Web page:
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AFRICA SCREWED. AFRICA RAPED.

𝗡𝗢 𝗛𝗢𝗠𝗘 𝗙𝗢𝗥 𝗕𝗥𝗜𝗚𝗛𝗧 𝗠𝗘𝗡

𝐀𝐋𝐎𝐍𝐄 𝐈𝐍 𝐍𝐎𝐑𝐖𝐀𝐘, 𝐒𝐇𝐀𝐋𝐋 𝐈 𝐑𝐄𝐓𝐔𝐑𝐍 𝐓𝐎 𝐀𝐅𝐑𝐈𝐂𝐀 𝐎𝐑 𝐍𝐎𝐓 𝐔𝐏𝐎𝐍 𝐌𝐘 𝐈𝐌𝐏𝐄𝐍𝐃𝐈𝐍𝐆 𝐑𝐄𝐓𝐈𝐑𝐄𝐌𝐄𝐍𝐓 𝐈𝐍 𝟐𝟎𝟐𝟕?

Question asked by confidants, cynics, and the disdainful alike. To the extent that the current existential reality of the world, and that of myself as an individual remain unimproved, I’ll stay in Norway. I couldn’t live in Africa. Suffering from chronic post-colonialism Post-Traumatic Stress Disorder (PTSD), Africa is a place just too messed up for me. I’ve lost all hope for the future of Africa as a progressive, equal geopolitics partner.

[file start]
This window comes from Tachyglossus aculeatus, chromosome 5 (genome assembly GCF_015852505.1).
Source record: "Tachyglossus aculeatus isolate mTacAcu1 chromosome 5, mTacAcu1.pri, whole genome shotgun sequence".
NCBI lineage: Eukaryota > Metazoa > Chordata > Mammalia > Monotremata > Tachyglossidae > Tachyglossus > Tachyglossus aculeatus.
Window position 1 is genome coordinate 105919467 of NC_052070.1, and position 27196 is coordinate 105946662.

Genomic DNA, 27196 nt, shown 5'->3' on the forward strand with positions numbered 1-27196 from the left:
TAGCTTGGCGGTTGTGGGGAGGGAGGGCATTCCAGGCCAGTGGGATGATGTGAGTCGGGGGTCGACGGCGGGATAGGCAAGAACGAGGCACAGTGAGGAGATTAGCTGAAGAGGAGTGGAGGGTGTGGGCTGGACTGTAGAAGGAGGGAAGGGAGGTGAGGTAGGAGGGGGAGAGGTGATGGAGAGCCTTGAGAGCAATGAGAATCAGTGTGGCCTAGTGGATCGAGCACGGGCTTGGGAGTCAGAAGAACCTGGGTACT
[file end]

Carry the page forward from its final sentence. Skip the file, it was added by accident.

Acknowledging the presence of exceptional individual African minds; also, the potential of imparting good citizenry awareness to children and youth, my hope is not really totally lost. Addressing the attendant transgenerational trauma with a view to healing it is a long parallel process.

Were I to be a national political leader in Africa, I’d become a tyrant over-night as I’d be brutal against the corrupt, incompetent, and insolent ignoramuses. I rather prefer working at the grass-roots.  

SIMON CHILEMBO
OSLO
NORWAY
TEL.: +4792525032
09 September, 2022

𝗢𝗡 𝗔𝗕𝗢𝗥𝗧𝗜𝗢𝗡: 𝗣𝗔𝗥𝗧 𝗜𝗜

ɪɴꜰᴏʀᴍᴇᴅ ꜱᴛᴀɴᴅ ᴏɴ ᴡᴏᴍᴇɴ’ꜱ ꜱᴇxᴜᴀʟ ʀᴇᴘʀᴏᴅᴜᴄᴛɪᴠᴇ ʜᴇᴀʟᴛʜ ʀɪɢʜᴛꜱ

I came to the world via South Africa, where I spent the first fourteen-and-half years of my life, June 1960-January 1975. As I get older and older for each new year that comes and goes, the impact that growing up in that country has had on my fundamental views of life becomes ever more glaring. That as I strive to make sense of the multitudinous manifestations of horrendous sociological choices outcomes in the world today. In that sense, I was born at the right place, in my time.